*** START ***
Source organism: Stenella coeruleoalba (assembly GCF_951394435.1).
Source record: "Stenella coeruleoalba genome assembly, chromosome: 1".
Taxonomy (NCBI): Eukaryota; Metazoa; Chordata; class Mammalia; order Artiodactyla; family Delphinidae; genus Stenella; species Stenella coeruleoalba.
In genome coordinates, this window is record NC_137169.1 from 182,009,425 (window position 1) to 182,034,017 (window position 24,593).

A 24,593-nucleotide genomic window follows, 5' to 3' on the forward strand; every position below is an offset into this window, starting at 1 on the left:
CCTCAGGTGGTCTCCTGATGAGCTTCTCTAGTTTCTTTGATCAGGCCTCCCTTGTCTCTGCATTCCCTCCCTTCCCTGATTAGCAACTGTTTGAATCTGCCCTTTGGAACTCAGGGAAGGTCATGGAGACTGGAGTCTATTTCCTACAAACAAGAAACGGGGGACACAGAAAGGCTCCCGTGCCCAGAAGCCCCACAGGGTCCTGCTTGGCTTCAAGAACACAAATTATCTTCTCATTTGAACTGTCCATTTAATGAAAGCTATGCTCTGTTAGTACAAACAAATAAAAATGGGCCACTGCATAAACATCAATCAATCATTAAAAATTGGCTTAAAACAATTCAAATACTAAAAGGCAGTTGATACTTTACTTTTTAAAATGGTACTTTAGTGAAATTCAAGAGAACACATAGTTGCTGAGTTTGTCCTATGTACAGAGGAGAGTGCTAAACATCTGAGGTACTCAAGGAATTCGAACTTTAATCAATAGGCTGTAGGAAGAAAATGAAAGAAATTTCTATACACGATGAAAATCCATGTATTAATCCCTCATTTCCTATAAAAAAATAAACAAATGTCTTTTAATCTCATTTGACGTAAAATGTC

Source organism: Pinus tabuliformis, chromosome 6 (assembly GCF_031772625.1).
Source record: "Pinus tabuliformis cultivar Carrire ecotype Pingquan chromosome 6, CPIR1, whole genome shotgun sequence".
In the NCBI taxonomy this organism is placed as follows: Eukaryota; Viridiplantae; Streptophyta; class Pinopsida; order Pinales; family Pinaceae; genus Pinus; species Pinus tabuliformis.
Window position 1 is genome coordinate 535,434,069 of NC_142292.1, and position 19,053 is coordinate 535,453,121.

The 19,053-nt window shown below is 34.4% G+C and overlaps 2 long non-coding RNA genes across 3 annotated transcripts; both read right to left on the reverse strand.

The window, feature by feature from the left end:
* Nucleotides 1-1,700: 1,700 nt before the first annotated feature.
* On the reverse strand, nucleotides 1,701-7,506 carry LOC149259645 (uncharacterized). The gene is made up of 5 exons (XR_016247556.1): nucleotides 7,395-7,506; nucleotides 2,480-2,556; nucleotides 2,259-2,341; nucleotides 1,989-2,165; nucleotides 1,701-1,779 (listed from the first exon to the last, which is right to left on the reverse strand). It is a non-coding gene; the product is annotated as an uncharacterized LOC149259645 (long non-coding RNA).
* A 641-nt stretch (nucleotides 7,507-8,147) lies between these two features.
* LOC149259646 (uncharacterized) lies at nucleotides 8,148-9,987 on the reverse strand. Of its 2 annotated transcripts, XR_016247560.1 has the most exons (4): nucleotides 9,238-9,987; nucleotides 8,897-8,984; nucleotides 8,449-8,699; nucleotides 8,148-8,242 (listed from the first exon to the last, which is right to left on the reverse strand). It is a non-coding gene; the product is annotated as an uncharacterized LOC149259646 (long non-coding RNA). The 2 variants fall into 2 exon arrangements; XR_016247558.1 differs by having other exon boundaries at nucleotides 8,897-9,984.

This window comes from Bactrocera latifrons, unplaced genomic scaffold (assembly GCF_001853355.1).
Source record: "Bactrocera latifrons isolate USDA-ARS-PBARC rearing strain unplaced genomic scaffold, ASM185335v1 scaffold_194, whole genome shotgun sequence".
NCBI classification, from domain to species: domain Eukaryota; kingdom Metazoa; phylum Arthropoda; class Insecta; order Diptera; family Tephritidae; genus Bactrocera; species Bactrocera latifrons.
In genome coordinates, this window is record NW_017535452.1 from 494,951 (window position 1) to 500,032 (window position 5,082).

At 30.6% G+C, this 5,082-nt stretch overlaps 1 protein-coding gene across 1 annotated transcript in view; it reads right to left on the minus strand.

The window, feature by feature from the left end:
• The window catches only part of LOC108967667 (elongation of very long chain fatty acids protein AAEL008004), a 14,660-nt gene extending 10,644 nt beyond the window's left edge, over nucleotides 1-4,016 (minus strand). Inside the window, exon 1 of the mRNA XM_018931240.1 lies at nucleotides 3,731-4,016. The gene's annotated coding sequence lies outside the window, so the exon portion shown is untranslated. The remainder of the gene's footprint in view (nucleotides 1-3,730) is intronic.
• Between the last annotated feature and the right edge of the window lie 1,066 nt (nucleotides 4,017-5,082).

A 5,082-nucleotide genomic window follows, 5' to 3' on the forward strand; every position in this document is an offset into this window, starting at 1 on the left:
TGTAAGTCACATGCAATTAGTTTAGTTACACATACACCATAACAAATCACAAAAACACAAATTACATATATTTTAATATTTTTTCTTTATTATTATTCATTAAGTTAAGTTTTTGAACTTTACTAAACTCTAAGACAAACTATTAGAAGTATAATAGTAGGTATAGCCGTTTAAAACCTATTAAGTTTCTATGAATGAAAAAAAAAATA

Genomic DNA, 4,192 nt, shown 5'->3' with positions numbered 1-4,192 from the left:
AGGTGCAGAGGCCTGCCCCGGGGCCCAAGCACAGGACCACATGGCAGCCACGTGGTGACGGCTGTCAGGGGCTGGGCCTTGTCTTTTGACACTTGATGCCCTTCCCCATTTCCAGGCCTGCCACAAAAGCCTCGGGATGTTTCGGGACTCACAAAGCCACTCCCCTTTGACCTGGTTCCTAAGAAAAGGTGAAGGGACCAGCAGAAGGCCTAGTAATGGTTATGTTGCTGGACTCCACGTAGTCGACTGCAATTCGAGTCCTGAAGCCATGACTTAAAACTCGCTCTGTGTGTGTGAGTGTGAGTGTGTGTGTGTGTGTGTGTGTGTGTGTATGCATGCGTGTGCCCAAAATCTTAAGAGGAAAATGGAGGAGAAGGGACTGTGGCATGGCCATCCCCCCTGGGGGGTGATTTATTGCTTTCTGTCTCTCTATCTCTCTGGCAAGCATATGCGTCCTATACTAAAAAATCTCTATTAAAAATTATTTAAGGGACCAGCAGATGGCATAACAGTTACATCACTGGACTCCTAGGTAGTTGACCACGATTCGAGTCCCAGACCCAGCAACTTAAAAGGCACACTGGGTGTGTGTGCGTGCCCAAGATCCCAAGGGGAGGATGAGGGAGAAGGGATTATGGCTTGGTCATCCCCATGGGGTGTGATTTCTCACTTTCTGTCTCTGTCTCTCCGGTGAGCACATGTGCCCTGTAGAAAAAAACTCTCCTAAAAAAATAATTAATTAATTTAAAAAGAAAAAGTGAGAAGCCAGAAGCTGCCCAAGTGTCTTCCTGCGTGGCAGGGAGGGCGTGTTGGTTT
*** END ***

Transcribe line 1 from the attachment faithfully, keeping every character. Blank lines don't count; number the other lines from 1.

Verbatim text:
Source organism: Stenella coeruleoalba (assembly GCF_951394435.1).